El Manatí Wooden Olmec Busts

Last Modified: 05 Mar 2014

Olmec, El Manati, Wooden Busts

A collection of small Olmec figural carvings found in a single archaeological context. Busts of this style have been seen on the art market and have been seized from the collection of dealer Leonardo Patterson. Some questions have been raised around issues of authenticity.

The site of El Manatí is located in the Mexican state of Veracruz, near the town of Hidalgotitlán, 60 km south of the port city of Coatzacoalcos and 15 km southeast of San Lorenzo Tenochtitlán, a major Olmec site. Archaeological excavations in the late 1980s and early 1990s showed that El Manatí was a sacrificial bog utilized by the Olmec culture from around 1600 to 1200 BC (Rodríguez, Ortíz, and Ogata n.d.; Rodríguez and Ortíz 1997: 72). Because of the anaerobic conditions of the bog, artefacts constructed out of organic material recovered from El Manatí have been found in a remarkable state of preservation.

Discovery of El Manatí

El Manatí came to the attention of archaeologists Ponciano Ortíz and Maria del Carmen Rodríguez in 1987 when villagers from the hamlet of El Macayal discovered at least two strange wooden sculptures, along with other artefacts while they were digging a fish pond (Aguilar 2008; Ortíz and Rodríguez 1999: 225). The villagers reported their discovery to the Veracruz Regional Centre of Mexico’s Instituto Nacional de Antropología e Historia (INAH). Rodríguez and Ortíz travelled to the site in 1988, they spoke to the locals who handed over their finds, and then began to excavate (Ortíz and Rodríguez 1999).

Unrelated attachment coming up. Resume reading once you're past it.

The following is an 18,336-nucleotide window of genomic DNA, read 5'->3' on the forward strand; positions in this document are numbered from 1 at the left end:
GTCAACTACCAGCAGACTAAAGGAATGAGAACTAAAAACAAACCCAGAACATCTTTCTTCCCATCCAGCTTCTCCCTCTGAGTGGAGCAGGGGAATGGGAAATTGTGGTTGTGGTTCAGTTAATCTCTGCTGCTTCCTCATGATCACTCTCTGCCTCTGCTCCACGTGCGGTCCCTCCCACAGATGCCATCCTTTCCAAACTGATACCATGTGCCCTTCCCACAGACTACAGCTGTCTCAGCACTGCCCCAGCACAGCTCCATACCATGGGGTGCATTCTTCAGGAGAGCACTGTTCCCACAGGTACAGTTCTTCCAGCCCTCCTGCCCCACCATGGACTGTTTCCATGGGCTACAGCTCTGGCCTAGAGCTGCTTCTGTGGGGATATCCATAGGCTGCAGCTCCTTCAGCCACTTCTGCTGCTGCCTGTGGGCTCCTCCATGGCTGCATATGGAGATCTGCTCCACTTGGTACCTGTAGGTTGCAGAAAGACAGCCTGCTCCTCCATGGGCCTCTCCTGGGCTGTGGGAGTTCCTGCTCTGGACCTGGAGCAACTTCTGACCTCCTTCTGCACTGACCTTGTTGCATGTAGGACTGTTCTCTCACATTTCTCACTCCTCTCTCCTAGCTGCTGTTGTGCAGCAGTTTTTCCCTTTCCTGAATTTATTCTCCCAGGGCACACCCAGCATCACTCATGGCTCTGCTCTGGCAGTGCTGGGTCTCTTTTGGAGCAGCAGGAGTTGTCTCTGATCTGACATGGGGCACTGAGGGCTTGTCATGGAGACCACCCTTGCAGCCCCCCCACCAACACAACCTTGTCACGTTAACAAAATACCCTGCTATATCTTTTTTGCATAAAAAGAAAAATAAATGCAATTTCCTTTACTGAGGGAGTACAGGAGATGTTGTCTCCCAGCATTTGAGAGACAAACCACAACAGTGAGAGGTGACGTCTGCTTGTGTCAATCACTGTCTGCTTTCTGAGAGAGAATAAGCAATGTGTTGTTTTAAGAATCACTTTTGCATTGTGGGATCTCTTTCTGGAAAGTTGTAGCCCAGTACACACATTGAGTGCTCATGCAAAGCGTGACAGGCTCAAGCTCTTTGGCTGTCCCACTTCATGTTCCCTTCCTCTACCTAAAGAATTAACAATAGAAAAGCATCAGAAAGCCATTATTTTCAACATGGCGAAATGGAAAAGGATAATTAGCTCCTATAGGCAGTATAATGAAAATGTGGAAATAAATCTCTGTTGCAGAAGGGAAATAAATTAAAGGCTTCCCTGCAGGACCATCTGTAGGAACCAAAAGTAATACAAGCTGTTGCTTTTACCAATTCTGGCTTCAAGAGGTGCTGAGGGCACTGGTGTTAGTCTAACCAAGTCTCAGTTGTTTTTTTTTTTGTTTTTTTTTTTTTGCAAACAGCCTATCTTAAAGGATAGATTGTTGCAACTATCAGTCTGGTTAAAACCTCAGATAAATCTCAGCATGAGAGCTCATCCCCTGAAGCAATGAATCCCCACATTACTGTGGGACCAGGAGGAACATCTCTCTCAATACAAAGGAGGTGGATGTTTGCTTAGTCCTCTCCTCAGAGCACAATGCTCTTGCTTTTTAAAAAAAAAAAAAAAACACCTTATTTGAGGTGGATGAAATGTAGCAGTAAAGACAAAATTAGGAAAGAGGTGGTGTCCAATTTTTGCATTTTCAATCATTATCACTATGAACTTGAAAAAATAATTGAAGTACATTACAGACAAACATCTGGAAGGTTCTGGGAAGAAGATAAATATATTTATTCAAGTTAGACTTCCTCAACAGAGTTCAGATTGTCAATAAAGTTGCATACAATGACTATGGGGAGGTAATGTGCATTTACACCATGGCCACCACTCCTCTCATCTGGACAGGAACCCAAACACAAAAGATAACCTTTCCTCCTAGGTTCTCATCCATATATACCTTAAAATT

El Manati Bust Detail, Photo by the Consejo Nacional para la Cultura y Las Artes

Wooden Busts

Among the well-preserved artefacts recovered from the bog are a total of twenty wooden sculptures, usually referred to as busts, of the type originally found by locals in 1987[1]. Carbon dated to around 1200 BC, the sculptures are rendered in the so-called ‘elongated man’ style, a characteristic Olmec figurine form previously only known from ceramic and stone pieces. They are true busts: they are rendered without limbs with the head and trunk carved to the middle of the waist with a flat base so that they can stand upright (Rodríguez and Ortíz 1997: 84). Many of the busts had been wrapped in vegetable fibre mats and ritually buried (Ortíz and Rodríguez 1999). Other ritual artefacts accompanied several of the busts (see Ortíz and Rodríguez 1999), and overall they seem to have been interred as a group along a north-south axis in sets of twos and threes (Rodríguez, Ortíz, and Ogata n.d.).